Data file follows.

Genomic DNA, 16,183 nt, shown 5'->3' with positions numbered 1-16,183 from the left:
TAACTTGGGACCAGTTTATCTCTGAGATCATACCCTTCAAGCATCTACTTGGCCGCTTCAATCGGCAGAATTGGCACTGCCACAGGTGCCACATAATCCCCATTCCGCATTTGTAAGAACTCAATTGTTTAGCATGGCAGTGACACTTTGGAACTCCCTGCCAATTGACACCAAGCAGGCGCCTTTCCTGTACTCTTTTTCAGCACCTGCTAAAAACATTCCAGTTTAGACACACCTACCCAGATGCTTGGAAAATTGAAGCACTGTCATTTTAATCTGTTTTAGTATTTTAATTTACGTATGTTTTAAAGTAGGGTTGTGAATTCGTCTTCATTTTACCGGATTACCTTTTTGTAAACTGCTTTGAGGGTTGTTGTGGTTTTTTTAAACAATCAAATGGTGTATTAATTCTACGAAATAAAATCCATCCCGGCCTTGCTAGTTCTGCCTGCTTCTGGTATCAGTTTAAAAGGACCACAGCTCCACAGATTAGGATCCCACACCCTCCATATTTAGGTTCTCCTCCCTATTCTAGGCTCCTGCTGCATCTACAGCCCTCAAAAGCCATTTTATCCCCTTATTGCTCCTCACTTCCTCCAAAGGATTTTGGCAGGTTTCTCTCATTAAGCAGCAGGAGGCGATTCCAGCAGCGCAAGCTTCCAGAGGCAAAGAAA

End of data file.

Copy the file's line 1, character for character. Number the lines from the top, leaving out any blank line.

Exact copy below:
Genomic DNA, 16,183 nt, shown 5'->3' with positions numbered 1-16,183 from the left: